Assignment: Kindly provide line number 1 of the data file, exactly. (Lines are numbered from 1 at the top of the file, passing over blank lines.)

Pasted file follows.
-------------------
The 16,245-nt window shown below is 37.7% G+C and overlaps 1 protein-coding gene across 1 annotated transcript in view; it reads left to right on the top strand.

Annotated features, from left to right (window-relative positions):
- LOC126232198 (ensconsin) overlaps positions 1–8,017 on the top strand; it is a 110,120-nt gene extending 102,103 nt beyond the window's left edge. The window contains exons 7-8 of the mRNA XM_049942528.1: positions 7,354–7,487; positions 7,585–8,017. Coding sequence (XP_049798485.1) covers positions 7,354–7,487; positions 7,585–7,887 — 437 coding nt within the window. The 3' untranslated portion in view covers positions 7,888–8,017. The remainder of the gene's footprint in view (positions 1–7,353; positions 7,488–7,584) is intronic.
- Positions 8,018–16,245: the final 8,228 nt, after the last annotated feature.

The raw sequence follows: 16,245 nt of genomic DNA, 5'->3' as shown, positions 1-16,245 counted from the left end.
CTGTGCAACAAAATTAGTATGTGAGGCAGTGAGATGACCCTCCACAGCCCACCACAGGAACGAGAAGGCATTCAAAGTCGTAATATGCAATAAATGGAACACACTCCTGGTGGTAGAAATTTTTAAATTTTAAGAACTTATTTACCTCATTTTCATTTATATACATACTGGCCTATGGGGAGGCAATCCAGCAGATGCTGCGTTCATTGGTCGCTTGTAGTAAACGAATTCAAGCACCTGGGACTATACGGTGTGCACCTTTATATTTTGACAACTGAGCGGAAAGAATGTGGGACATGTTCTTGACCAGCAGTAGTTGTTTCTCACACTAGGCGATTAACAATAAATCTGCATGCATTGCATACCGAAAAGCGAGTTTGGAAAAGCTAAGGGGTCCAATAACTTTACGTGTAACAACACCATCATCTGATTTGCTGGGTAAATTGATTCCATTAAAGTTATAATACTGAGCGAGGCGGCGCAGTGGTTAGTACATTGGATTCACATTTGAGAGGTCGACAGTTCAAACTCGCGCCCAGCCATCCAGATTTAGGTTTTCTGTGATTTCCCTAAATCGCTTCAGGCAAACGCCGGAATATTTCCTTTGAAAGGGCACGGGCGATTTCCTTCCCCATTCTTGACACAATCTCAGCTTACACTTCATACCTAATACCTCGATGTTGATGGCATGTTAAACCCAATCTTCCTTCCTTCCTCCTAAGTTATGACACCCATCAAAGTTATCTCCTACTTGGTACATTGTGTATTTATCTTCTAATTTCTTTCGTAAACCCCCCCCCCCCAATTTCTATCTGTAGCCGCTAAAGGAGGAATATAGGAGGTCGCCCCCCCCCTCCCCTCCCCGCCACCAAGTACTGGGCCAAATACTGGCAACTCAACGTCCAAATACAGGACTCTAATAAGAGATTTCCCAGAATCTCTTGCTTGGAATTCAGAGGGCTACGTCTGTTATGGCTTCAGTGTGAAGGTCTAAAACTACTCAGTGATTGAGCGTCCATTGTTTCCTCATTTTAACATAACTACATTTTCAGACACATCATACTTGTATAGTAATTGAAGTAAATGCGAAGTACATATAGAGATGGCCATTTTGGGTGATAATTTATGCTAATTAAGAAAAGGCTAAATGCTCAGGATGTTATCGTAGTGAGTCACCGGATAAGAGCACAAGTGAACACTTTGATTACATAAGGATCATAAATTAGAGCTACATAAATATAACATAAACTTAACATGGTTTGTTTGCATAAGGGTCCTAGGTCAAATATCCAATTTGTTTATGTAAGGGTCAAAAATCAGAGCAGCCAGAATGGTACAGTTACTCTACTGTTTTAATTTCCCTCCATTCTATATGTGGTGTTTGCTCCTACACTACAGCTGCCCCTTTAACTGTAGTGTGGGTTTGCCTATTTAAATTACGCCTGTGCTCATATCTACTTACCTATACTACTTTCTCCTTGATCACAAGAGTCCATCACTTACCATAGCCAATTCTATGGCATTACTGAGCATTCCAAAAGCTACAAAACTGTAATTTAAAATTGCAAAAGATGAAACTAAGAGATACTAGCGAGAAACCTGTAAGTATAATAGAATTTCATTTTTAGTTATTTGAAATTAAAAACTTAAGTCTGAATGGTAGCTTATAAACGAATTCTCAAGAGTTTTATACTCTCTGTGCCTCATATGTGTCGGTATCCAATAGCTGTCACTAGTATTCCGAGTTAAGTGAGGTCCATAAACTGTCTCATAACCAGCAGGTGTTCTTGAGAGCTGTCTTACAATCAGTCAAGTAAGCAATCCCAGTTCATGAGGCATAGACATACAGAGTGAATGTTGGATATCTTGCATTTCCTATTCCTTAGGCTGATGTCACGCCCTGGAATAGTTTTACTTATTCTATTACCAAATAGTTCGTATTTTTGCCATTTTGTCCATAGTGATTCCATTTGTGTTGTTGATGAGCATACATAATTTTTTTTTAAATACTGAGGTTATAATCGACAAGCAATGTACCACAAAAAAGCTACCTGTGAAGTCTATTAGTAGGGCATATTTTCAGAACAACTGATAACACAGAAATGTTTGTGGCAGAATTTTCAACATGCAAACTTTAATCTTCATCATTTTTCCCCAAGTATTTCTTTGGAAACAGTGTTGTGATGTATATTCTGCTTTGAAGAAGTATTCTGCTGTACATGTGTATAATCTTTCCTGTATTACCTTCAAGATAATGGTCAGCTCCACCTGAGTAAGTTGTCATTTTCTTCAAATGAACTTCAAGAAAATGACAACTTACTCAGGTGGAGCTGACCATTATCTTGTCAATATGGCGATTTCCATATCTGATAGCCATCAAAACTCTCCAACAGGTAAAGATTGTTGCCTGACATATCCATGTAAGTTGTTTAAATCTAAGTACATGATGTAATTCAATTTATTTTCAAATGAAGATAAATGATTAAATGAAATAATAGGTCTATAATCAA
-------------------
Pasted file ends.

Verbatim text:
The 16,245-nt window shown below is 37.7% G+C and overlaps 1 protein-coding gene across 1 annotated transcript in view; it reads left to right on the top strand.